Schofield soldier chooses jury of enlisted military
The 25-year-old Schofield Barracks soldier charged with killing an unarmed Iraqi civilian last summer will face a jury of enlisted soldiers at a court-martial Feb. 19.
Spc. Christopher Shore of Winder, Ga., has decided that his court-martial, which will be held at a Wheeler Army Airfield courthouse, will be before a panel of at least five enlisted soldiers rather than a judge alone.
If convicted, Shore faces a maximum sentence of life without parole in prison.
The judge in the court-martial will be Col. Donna Wright. Shore will be represented by civilian attorney Michael Waddington, and a military lawyer, Maj. Javier Rivera, who will be brought back from Iraq for the court-martial.
Prosecuting Shore will be Capt. Laura O'Donnell, who presented the case at an Article 32 hearing three months ago.
Initially, Shore, a scout with 25th Infantry Division's 3rd Brigade Combat Team, was charged with premeditated murder along with his platoon leader and fellow scout, Sgt. 1st Class Trey Corrales.
An investigating officer recommended in November that the premeditated-murder charge be dropped and that the Georgia native be charged only with aggravated assault.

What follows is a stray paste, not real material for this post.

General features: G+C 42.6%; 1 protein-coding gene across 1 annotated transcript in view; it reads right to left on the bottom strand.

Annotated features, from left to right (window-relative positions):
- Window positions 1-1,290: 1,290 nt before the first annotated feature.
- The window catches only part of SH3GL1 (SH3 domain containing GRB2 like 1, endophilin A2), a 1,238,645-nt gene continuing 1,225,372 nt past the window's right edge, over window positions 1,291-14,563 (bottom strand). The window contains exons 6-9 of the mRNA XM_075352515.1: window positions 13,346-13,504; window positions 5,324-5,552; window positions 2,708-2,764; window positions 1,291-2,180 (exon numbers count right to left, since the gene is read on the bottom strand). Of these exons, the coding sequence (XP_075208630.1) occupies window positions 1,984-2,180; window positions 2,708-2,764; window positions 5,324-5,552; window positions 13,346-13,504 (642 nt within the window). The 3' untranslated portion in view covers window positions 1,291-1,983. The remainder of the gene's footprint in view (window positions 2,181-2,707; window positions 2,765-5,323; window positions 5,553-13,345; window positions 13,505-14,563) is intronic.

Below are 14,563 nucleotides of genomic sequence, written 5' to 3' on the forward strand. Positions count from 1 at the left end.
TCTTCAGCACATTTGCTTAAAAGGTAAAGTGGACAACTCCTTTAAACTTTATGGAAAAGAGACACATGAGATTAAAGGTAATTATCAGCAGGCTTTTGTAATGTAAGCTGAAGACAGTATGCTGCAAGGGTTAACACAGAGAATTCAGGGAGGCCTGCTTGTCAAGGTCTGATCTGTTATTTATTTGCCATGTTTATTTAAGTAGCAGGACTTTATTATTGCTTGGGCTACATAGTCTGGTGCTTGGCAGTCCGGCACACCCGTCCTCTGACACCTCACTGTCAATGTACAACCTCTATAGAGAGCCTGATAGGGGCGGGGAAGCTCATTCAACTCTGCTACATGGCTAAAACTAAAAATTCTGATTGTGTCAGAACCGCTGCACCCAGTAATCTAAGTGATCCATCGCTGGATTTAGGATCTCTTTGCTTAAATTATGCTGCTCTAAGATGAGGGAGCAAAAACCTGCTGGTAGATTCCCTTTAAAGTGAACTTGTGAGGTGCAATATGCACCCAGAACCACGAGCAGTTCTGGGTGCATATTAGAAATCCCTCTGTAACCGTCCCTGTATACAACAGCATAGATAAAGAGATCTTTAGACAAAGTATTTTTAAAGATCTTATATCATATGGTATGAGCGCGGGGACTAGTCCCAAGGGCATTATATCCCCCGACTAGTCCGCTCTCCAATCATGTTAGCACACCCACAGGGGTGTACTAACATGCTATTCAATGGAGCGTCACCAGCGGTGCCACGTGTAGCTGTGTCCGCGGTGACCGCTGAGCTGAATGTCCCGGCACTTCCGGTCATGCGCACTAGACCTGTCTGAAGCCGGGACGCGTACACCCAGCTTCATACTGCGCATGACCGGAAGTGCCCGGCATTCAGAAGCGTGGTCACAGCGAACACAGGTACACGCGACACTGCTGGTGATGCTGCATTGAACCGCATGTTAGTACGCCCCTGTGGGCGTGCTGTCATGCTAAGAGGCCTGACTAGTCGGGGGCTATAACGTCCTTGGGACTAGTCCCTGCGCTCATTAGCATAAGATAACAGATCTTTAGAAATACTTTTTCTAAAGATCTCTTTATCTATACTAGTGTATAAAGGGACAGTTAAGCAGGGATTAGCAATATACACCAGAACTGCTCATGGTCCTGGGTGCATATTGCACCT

However, Maj. Gen. Benjamin Mixon, commander of the 25th Infantry Division, disagreed and referred Shore's case to a court-martial, reducing the charge to manslaughter.
Corrales, 36, whose court-martial date has not been set, is charged with premeditated murder, but Mixon decided that he will not face the death penalty if convicted.
In October, at an Article 32 hearing, the military's equivalent to a preliminary hearing, Shore testified that the Iraqi civilian had been shot and was bleeding and on the ground when Corrales ordered Shore to "finish him."
Shore said he fired his rifle but intentionally missed. The following day, Shore reported the incident.
Corrales faces two additional charges based on Shore's testimony -- asking Shore to kill the detainee and planting an AK-47 rifle next to his body.
Lt. Col. Raul Gonzalez, who presided over Shore's Article 32 hearing, said that there was "overwhelming evidence" that only Corrales shot and hit the Iraqi civilian several times with his M-4 rifle.
Army prosecutors allege the two soldiers killed the unarmed civilian on June 23. They came upon him when their platoon raided a house near Kirkuk in northern Iraq in search of men they believed were planting roadside bombs.